In Brief: Your behavior as a leader can derail or speed up innovation in your organization. This includes your actions, decisions and policies. Are your behaviors stifling innovation or spurring it on?
By Jonathan Halls
Leadership Behavior is Critical
If you want to lead a creative organization, managing your behavior is crucial.
No matter how inspired your staff is to innovate, you need to show it is a priority. If you don’t, they will feel stifled or lose interest, focusing their creativity elsewhere.
When staff are stifled, you as the leader lose out because your organization is not reflecting the full potential of its people. And staff look to other employers.
So, to develop an innovative spirit in your organization, what should you be looking at? One place to start is your personal behavior as a leader.
Staff Imitate Leaders
If you sit back and watch workforce behavior, you’ll discover that staff will often use similar phrases to their bosses. They’ll repeat their buzzwords. They’ll even wear similar clothes.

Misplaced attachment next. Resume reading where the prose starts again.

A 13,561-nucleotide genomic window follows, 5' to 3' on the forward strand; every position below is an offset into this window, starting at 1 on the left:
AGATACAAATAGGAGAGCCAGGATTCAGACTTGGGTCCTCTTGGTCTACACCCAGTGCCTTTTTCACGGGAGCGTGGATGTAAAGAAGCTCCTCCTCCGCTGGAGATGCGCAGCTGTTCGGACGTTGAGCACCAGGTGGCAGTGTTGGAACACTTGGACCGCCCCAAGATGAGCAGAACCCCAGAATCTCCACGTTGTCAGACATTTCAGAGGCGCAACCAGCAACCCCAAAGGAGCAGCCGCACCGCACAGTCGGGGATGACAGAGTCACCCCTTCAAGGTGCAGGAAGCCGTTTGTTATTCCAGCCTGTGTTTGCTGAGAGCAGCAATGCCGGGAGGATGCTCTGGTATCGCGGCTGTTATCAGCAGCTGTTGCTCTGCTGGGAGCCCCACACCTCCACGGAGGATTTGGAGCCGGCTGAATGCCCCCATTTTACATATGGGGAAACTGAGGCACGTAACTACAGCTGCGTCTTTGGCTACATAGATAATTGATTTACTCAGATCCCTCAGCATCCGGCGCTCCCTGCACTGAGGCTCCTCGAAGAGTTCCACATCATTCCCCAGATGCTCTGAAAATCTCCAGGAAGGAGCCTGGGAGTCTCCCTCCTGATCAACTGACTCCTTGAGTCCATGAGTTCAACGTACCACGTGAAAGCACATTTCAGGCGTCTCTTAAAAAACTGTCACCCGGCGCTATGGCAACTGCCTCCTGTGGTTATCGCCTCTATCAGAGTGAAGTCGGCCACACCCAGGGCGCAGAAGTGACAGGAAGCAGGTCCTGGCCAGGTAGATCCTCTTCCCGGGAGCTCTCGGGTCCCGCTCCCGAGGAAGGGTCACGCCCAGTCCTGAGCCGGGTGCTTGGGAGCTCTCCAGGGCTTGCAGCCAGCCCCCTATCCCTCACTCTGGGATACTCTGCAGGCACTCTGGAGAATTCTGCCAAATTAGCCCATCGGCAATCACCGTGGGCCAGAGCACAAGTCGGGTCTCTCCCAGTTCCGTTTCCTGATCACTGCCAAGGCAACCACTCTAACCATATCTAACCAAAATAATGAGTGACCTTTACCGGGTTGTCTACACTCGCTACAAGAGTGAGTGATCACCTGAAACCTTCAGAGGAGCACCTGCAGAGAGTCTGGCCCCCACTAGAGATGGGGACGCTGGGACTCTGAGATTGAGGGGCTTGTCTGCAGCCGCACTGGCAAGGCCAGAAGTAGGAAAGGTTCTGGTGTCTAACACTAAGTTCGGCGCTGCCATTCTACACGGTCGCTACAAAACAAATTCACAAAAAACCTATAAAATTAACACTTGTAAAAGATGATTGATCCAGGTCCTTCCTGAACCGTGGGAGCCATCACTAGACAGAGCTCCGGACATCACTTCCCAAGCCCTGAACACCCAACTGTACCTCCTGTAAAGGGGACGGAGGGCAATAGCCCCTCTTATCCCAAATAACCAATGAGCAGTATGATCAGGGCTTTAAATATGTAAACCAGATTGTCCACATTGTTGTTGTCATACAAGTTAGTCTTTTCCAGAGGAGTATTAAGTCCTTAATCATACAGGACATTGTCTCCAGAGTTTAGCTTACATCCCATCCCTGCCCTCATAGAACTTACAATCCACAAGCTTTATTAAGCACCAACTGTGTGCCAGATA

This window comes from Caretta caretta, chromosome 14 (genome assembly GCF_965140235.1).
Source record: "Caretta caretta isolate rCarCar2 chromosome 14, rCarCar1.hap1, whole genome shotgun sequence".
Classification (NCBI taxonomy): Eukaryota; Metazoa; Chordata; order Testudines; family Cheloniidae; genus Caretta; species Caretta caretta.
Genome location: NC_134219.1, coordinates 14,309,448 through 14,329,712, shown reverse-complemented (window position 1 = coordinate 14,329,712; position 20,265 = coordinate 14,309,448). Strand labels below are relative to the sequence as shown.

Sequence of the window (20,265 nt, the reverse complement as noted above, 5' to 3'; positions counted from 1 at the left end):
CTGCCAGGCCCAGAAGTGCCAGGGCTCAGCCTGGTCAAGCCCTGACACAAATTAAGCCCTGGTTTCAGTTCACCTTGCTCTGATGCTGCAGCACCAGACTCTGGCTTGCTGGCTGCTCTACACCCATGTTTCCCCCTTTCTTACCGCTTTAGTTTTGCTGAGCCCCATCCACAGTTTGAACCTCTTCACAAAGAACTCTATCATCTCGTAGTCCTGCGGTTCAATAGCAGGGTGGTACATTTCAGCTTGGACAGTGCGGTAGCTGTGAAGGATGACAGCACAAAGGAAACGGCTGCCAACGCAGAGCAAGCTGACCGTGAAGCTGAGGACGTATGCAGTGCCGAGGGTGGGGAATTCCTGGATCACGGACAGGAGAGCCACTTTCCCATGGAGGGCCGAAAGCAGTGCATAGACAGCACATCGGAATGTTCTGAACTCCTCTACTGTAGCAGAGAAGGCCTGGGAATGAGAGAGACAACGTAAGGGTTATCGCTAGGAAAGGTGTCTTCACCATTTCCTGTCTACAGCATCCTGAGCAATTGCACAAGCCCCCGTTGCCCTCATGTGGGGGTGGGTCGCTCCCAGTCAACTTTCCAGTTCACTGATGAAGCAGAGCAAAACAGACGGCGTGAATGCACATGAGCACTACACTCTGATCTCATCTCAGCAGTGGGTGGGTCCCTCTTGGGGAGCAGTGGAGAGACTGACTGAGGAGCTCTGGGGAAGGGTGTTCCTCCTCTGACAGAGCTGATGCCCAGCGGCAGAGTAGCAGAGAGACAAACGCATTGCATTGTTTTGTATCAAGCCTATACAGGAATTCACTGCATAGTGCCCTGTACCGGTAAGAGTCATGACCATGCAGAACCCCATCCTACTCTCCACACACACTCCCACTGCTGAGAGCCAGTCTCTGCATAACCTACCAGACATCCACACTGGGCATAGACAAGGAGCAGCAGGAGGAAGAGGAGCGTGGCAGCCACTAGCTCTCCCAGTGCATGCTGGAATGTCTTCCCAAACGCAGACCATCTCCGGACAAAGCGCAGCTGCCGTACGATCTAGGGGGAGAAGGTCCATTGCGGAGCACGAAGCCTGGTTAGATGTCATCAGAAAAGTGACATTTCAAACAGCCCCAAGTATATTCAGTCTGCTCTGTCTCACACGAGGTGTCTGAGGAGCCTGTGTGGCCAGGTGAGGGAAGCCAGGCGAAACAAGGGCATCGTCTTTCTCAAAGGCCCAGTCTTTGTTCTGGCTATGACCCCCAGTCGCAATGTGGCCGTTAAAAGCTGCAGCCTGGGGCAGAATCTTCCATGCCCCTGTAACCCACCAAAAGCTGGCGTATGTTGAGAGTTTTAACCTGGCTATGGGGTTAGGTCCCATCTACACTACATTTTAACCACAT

This is because, despite what anyone says, the boss has a huge influence on the staff.
The result of this is that poor leaders inspire poor performance in their staff. For example, if the boss is always late to meetings, a ‘late culture’ develops across the organization.
If the boss is sloppy in her communication, you’ll see staff also take little care in communicating the right information to the right people at the right time.
If you want to lead innovation in your workforce, make sure your behavior as a boss supports it.
Here are some thoughts about how you need to examine your behavior and the power behavior has in developing an innovative workplace.
Decisions Affect Creativity